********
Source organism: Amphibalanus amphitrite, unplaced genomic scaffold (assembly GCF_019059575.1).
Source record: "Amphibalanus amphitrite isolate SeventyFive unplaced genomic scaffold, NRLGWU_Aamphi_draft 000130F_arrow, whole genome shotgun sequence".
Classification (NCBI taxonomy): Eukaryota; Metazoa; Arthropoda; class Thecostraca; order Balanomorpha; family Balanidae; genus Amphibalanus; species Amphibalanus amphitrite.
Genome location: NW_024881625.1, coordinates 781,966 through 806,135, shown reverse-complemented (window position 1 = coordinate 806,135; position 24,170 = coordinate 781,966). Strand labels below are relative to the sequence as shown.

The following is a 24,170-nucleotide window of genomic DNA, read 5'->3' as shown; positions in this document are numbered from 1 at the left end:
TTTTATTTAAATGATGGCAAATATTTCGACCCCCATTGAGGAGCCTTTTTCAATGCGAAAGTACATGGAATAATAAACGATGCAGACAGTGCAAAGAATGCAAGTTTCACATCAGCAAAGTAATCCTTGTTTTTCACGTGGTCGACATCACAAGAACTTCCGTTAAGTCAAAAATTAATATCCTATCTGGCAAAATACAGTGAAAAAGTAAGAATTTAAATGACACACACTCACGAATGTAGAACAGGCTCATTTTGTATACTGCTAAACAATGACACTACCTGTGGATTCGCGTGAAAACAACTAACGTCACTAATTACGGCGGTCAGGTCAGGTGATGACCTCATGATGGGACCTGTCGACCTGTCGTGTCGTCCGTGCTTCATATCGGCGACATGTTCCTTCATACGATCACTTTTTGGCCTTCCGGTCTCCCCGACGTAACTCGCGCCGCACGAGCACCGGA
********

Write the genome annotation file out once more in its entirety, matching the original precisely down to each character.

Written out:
Source organism: Amphibalanus amphitrite, unplaced genomic scaffold (assembly GCF_019059575.1).
Source record: "Amphibalanus amphitrite isolate SeventyFive unplaced genomic scaffold, NRLGWU_Aamphi_draft 000130F_arrow, whole genome shotgun sequence".
Classification (NCBI taxonomy): Eukaryota; Metazoa; Arthropoda; class Thecostraca; order Balanomorpha; family Balanidae; genus Amphibalanus; species Amphibalanus amphitrite.
Genome location: NW_024881625.1, coordinates 781,966 through 806,135, shown reverse-complemented (window position 1 = coordinate 806,135; position 24,170 = coordinate 781,966). Strand labels below are relative to the sequence as shown.

The following is a 24,170-nucleotide window of genomic DNA, read 5'->3' as shown; positions in this document are numbered from 1 at the left end:
TTTTATTTAAATGATGGCAAATATTTCGACCCCCATTGAGGAGCCTTTTTCAATGCGAAAGTACATGGAATAATAAACGATGCAGACAGTGCAAAGAATGCAAGTTTCACATCAGCAAAGTAATCCTTGTTTTTCACGTGGTCGACATCACAAGAACTTCCGTTAAGTCAAAAATTAATATCCTATCTGGCAAAATACAGTGAAAAAGTAAGAATTTAAATGACACACACTCACGAATGTAGAACAGGCTCATTTTGTATACTGCTAAACAATGACACTACCTGTGGATTCGCGTGAAAACAACTAACGTCACTAATTACGGCGGTCAGGTCAGGTGATGACCTCATGATGGGACCTGTCGACCTGTCGTGTCGTCCGTGCTTCATATCGGCGACATGTTCCTTCATACGATCACTTTTTGGCCTTCCGGTCTCCCCGACGTAACTCGCGCCGCACGAGCACCGGA